National and international stakeholders were quick to respond to the emergencies in Guatemala and Honduras and the UN Office for the Coordination of Humanitarian Affairs (OCHA) was able to build upon existing mechanisms to effectively coordinate the relief operations.

Bilateral aid to Guatemala was organized swiftly: Mexico donated 42 metric tons of food including corn, beans, rice and oil, while Ecuador donated 10 and Argentina gave 14. The Netherlands, Norway and Spain supported the effort through the Guatemalan Red Cross.

Notably, the International Federation of Red Cross and Red Crescent Societies allocated roughly S$29,000 from its Disaster Relief Emergency Fund to support the Guatemalan Red Cross (GRC) and sent an emergency public health officer and a disaster management officer to the country. Its Pan American Disaster Response Unit also remained in permanent contact with the GRC to coordinate activities to tackle the food crisis. Other NGOs such as Action Aid and Catholic Relief Services allocated funds and food to alleviate the dire situation of the affected populations.

OCHA, for its part, deployed a disaster response advisor to Guatemala to assist in coordinating the emergency response of the international community. The UN made US$5 million available through its Central Emergency Response Fund (CERF) to assist the most vulnerable households affected by crop failures.

In response to food insecurity in southeastern Honduras, the UN allocated another CERF fund of US$1.5 million to national humanitarian agencies at the beginning of January 2010. Many other UN agencies are collaborating on the ground to provide emergency food assistance (WFP; US$825,000), emergency therapeutic feeding for severely malnourished children as well as water, sanitation and hygiene programs (UNICEF; US$142,000), and emergency nutritional surveillance and dissemination of critical health information to families affected by the drought (PAHO/WHO; US$139,000). Furthermore, the Food and Agricultural Organization will reactivate livelihoods for 3,200 small farmers affected by the drought in the southern region.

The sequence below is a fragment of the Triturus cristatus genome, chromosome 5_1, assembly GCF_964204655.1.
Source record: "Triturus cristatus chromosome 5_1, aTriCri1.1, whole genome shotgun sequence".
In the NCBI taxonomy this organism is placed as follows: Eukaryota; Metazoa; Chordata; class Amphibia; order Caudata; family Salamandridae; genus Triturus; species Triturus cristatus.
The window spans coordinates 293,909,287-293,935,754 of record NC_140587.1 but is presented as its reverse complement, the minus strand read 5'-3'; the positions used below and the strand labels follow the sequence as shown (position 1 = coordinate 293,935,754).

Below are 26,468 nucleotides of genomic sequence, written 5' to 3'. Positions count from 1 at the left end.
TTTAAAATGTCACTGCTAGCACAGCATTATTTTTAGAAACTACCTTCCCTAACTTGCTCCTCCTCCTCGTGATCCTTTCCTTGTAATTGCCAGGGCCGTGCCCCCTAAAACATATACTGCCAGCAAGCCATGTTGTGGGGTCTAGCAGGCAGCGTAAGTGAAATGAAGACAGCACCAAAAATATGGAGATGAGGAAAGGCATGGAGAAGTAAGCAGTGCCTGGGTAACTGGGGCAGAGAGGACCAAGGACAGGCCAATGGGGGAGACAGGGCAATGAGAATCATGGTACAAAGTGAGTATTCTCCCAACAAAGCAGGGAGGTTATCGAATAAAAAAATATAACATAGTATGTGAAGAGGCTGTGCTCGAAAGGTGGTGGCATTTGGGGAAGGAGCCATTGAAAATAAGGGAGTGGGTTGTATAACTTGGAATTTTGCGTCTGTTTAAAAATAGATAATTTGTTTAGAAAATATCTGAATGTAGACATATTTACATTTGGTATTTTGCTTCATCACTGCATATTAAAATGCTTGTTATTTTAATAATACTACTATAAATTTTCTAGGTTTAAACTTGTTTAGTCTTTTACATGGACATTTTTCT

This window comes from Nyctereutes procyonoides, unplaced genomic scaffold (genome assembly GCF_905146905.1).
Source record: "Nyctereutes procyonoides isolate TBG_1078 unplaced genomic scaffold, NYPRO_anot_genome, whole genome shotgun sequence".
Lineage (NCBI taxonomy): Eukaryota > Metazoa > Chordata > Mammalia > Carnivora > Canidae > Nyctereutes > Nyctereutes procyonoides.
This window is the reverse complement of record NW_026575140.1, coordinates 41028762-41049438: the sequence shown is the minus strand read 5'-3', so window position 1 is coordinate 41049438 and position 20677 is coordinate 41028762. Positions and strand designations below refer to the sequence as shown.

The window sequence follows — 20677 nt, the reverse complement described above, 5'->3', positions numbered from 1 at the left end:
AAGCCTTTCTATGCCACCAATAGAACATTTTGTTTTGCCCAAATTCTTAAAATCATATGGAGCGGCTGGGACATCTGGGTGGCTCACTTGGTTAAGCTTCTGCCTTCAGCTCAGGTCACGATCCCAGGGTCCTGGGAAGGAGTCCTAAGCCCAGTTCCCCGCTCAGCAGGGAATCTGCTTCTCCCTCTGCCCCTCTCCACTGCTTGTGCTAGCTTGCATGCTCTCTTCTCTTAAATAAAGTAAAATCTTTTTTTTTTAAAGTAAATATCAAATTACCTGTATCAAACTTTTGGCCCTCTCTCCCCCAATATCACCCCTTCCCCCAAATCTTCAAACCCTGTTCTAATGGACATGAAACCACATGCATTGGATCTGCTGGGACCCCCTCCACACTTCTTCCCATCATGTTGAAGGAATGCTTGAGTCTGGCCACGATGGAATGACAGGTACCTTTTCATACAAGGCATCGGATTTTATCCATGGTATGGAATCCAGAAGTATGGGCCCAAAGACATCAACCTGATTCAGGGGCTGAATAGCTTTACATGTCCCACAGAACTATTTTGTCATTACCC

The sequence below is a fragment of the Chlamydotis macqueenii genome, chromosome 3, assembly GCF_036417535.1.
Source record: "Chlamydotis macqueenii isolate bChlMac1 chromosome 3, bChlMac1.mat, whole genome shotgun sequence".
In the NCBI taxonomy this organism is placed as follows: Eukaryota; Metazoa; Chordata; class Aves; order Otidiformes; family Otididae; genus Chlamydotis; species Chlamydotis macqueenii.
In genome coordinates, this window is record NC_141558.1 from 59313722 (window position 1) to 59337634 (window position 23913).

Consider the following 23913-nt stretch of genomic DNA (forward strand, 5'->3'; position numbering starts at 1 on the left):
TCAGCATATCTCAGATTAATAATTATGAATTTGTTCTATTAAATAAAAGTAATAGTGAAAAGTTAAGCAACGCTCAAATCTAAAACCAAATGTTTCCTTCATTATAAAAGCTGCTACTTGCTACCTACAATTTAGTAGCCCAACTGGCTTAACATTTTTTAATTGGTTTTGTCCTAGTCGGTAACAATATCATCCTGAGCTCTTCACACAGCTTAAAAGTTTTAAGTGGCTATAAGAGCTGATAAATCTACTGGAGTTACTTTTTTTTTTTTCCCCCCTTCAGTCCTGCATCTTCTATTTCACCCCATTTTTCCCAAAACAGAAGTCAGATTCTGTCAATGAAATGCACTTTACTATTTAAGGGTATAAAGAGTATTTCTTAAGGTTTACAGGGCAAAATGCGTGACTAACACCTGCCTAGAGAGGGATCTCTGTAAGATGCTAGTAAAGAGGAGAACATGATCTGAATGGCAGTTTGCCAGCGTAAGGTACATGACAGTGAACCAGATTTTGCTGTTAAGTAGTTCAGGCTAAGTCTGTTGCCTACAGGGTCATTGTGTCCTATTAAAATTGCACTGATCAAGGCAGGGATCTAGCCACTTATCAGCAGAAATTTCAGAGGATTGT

The national Institute of Agricultural Marketing will distribute at least 2,200 metric tons of beans and 3,000 of maize in the departments of El Paraíso, Francisco Morazán, Yoro and Choluteca, where roughly 90 per cent of the crops have been affected by El Niño.

What is needed now is a sustained relief operation during the coming months as well as a structural approach to address the root causes of the chronic food insecurity in the area. Underlying causes that need to be tackled include economic factors such as low income and limited access to land and credit, as well as socio-cultural habits such as inadequate and unvaried food intake and poor hygiene practices among children under five.blue square

Areas affected by the drought


Source: ReliefWeb


Source: ReliefWeb

Christian Smets is the Liaison Officer at the the UN Office for the Coordination of Humanitarian Affairs (OCHA) Regional Office for Latin America and the Caribbean. For more information, visit www.redhum.org or contact OCHA at ocha-rolac@un.org.